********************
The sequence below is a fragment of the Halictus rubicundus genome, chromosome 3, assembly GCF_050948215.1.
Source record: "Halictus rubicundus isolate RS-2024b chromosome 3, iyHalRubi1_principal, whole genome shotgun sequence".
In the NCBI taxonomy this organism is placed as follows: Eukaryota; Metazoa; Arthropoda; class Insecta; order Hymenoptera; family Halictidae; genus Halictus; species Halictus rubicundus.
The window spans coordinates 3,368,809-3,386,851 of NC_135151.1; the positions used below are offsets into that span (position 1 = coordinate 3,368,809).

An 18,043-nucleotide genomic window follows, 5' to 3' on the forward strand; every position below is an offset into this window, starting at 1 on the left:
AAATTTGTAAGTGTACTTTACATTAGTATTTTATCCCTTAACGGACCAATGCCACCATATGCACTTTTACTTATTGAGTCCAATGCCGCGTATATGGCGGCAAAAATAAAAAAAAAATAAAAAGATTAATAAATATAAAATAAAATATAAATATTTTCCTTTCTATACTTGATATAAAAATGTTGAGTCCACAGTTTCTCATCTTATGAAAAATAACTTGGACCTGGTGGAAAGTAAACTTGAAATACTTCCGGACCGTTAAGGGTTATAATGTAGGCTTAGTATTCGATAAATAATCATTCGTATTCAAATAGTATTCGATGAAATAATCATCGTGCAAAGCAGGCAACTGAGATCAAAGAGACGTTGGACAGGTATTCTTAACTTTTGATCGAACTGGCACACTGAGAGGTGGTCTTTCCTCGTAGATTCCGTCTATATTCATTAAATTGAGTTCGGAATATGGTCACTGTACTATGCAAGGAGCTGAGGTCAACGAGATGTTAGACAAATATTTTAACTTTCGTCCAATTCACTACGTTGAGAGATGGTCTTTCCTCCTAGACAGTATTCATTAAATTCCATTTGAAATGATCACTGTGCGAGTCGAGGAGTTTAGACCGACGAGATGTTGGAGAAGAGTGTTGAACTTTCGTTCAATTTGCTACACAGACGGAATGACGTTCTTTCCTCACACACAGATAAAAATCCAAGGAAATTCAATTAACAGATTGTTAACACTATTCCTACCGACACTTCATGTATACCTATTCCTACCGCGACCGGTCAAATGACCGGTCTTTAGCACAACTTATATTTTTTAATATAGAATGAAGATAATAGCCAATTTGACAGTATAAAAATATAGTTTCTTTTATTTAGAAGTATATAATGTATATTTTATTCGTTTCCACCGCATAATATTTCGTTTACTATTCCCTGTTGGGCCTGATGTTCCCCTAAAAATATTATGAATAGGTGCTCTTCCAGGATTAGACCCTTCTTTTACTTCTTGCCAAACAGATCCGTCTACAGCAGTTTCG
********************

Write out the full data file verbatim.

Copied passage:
The sequence below is a fragment of the Halictus rubicundus genome, chromosome 3, assembly GCF_050948215.1.
Source record: "Halictus rubicundus isolate RS-2024b chromosome 3, iyHalRubi1_principal, whole genome shotgun sequence".
In the NCBI taxonomy this organism is placed as follows: Eukaryota; Metazoa; Arthropoda; class Insecta; order Hymenoptera; family Halictidae; genus Halictus; species Halictus rubicundus.
The window spans coordinates 3,368,809-3,386,851 of NC_135151.1; the positions used below are offsets into that span (position 1 = coordinate 3,368,809).

An 18,043-nucleotide genomic window follows, 5' to 3' on the forward strand; every position below is an offset into this window, starting at 1 on the left:
AAATTTGTAAGTGTACTTTACATTAGTATTTTATCCCTTAACGGACCAATGCCACCATATGCACTTTTACTTATTGAGTCCAATGCCGCGTATATGGCGGCAAAAATAAAAAAAAAATAAAAAGATTAATAAATATAAAATAAAATATAAATATTTTCCTTTCTATACTTGATATAAAAATGTTGAGTCCACAGTTTCTCATCTTATGAAAAATAACTTGGACCTGGTGGAAAGTAAACTTGAAATACTTCCGGACCGTTAAGGGTTATAATGTAGGCTTAGTATTCGATAAATAATCATTCGTATTCAAATAGTATTCGATGAAATAATCATCGTGCAAAGCAGGCAACTGAGATCAAAGAGACGTTGGACAGGTATTCTTAACTTTTGATCGAACTGGCACACTGAGAGGTGGTCTTTCCTCGTAGATTCCGTCTATATTCATTAAATTGAGTTCGGAATATGGTCACTGTACTATGCAAGGAGCTGAGGTCAACGAGATGTTAGACAAATATTTTAACTTTCGTCCAATTCACTACGTTGAGAGATGGTCTTTCCTCCTAGACAGTATTCATTAAATTCCATTTGAAATGATCACTGTGCGAGTCGAGGAGTTTAGACCGACGAGATGTTGGAGAAGAGTGTTGAACTTTCGTTCAATTTGCTACACAGACGGAATGACGTTCTTTCCTCACACACAGATAAAAATCCAAGGAAATTCAATTAACAGATTGTTAACACTATTCCTACCGACACTTCATGTATACCTATTCCTACCGCGACCGGTCAAATGACCGGTCTTTAGCACAACTTATATTTTTTAATATAGAATGAAGATAATAGCCAATTTGACAGTATAAAAATATAGTTTCTTTTATTTAGAAGTATATAATGTATATTTTATTCGTTTCCACCGCATAATATTTCGTTTACTATTCCCTGTTGGGCCTGATGTTCCCCTAAAAATATTATGAATAGGTGCTCTTCCAGGATTAGACCCTTCTTTTACTTCTTGCCAAACAGATCCGTCTACAGCAGTTTCG